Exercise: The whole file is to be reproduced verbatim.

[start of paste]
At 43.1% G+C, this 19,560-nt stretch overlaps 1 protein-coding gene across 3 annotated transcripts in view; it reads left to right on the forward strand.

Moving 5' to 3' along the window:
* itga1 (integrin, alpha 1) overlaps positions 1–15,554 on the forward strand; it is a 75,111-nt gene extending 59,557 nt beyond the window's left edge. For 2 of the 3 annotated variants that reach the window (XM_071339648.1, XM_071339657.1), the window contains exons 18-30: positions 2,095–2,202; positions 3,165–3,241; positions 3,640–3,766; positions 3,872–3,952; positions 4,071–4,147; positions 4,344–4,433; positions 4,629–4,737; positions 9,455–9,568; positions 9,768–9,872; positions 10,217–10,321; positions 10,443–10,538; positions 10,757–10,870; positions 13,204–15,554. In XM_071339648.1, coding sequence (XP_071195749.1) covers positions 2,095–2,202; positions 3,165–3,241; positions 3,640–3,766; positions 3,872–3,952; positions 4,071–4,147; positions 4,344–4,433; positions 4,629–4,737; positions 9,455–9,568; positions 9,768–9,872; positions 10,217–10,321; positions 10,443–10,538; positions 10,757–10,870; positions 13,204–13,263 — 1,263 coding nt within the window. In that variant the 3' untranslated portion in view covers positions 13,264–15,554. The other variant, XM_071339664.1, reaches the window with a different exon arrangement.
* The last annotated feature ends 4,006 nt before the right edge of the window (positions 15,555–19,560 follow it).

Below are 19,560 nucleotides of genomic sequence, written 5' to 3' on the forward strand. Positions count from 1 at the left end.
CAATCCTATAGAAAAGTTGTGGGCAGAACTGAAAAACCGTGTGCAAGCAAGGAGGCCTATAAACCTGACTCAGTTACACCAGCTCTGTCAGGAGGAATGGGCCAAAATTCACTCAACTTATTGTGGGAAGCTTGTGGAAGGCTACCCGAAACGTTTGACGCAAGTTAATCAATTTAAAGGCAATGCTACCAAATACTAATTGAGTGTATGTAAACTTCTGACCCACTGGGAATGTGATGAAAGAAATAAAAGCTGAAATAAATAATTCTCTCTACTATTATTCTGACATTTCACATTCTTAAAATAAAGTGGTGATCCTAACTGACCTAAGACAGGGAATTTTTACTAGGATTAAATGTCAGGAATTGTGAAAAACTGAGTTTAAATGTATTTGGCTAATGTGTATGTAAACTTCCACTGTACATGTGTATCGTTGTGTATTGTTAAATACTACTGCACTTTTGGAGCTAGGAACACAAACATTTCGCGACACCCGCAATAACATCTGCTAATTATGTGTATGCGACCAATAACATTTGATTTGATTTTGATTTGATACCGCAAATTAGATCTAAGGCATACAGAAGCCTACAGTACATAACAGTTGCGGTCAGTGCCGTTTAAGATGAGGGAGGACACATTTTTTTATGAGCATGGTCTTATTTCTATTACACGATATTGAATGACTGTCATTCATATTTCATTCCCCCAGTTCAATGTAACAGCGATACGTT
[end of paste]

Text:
At 43.1% G+C, this 19,560-nt stretch overlaps 1 protein-coding gene across 3 annotated transcripts in view; it reads left to right on the forward strand.

Moving 5' to 3' along the window:
* itga1 (integrin, alpha 1) overlaps positions 1–15,554 on the forward strand; it is a 75,111-nt gene extending 59,557 nt beyond the window's left edge. For 2 of the 3 annotated variants that reach the window (XM_071339648.1, XM_071339657.1), the window contains exons 18-30: positions 2,095–2,202; positions 3,165–3,241; positions 3,640–3,766; positions 3,872–3,952; positions 4,071–4,147; positions 4,344–4,433; positions 4,629–4,737; positions 9,455–9,568; positions 9,768–9,872; positions 10,217–10,321; positions 10,443–10,538; positions 10,757–10,870; positions 13,204–15,554. In XM_071339648.1, coding sequence (XP_071195749.1) covers positions 2,095–2,202; positions 3,165–3,241; positions 3,640–3,766; positions 3,872–3,952; positions 4,071–4,147; positions 4,344–4,433; positions 4,629–4,737; positions 9,455–9,568; positions 9,768–9,872; positions 10,217–10,321; positions 10,443–10,538; positions 10,757–10,870; positions 13,204–13,263 — 1,263 coding nt within the window. In that variant the 3' untranslated portion in view covers positions 13,264–15,554. The other variant, XM_071339664.1, reaches the window with a different exon arrangement.
* The last annotated feature ends 4,006 nt before the right edge of the window (positions 15,555–19,560 follow it).

Below are 19,560 nucleotides of genomic sequence, written 5' to 3' on the forward strand. Positions count from 1 at the left end.
CAATCCTATAGAAAAGTTGTGGGCAGAACTGAAAAACCGTGTGCAAGCAAGGAGGCCTATAAACCTGACTCAGTTACACCAGCTCTGTCAGGAGGAATGGGCCAAAATTCACTCAACTTATTGTGGGAAGCTTGTGGAAGGCTACCCGAAACGTTTGACGCAAGTTAATCAATTTAAAGGCAATGCTACCAAATACTAATTGAGTGTATGTAAACTTCTGACCCACTGGGAATGTGATGAAAGAAATAAAAGCTGAAATAAATAATTCTCTCTACTATTATTCTGACATTTCACATTCTTAAAATAAAGTGGTGATCCTAACTGACCTAAGACAGGGAATTTTTACTAGGATTAAATGTCAGGAATTGTGAAAAACTGAGTTTAAATGTATTTGGCTAATGTGTATGTAAACTTCCACTGTACATGTGTATCGTTGTGTATTGTTAAATACTACTGCACTTTTGGAGCTAGGAACACAAACATTTCGCGACACCCGCAATAACATCTGCTAATTATGTGTATGCGACCAATAACATTTGATTTGATTTTGATTTGATACCGCAAATTAGATCTAAGGCATACAGAAGCCTACAGTACATAACAGTTGCGGTCAGTGCCGTTTAAGATGAGGGAGGACACATTTTTTTATGAGCATGGTCTTATTTCTATTACACGATATTGAATGACTGTCATTCATATTTCATTCCCCCAGTTCAATGTAACAGCGATACGTT